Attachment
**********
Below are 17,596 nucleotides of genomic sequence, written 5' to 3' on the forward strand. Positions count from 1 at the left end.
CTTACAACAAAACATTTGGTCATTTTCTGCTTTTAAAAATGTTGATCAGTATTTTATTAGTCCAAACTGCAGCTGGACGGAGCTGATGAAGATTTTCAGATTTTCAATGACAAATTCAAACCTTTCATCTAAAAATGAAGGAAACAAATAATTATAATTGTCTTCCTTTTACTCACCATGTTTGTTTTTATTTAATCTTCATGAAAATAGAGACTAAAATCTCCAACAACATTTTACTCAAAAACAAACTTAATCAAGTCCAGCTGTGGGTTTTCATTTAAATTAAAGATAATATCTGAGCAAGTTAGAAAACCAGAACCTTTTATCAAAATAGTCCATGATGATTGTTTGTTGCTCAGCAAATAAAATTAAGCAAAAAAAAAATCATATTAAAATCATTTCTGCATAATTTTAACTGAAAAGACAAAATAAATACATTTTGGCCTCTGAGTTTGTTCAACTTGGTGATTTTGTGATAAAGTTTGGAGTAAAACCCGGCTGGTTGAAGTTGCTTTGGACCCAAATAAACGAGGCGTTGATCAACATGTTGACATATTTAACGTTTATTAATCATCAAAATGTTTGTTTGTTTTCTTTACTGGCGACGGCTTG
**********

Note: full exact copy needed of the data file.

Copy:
Below are 17,596 nucleotides of genomic sequence, written 5' to 3' on the forward strand. Positions count from 1 at the left end.
CTTACAACAAAACATTTGGTCATTTTCTGCTTTTAAAAATGTTGATCAGTATTTTATTAGTCCAAACTGCAGCTGGACGGAGCTGATGAAGATTTTCAGATTTTCAATGACAAATTCAAACCTTTCATCTAAAAATGAAGGAAACAAATAATTATAATTGTCTTCCTTTTACTCACCATGTTTGTTTTTATTTAATCTTCATGAAAATAGAGACTAAAATCTCCAACAACATTTTACTCAAAAACAAACTTAATCAAGTCCAGCTGTGGGTTTTCATTTAAATTAAAGATAATATCTGAGCAAGTTAGAAAACCAGAACCTTTTATCAAAATAGTCCATGATGATTGTTTGTTGCTCAGCAAATAAAATTAAGCAAAAAAAAAATCATATTAAAATCATTTCTGCATAATTTTAACTGAAAAGACAAAATAAATACATTTTGGCCTCTGAGTTTGTTCAACTTGGTGATTTTGTGATAAAGTTTGGAGTAAAACCCGGCTGGTTGAAGTTGCTTTGGACCCAAATAAACGAGGCGTTGATCAACATGTTGACATATTTAACGTTTATTAATCATCAAAATGTTTGTTTGTTTTCTTTACTGGCGACGGCTTG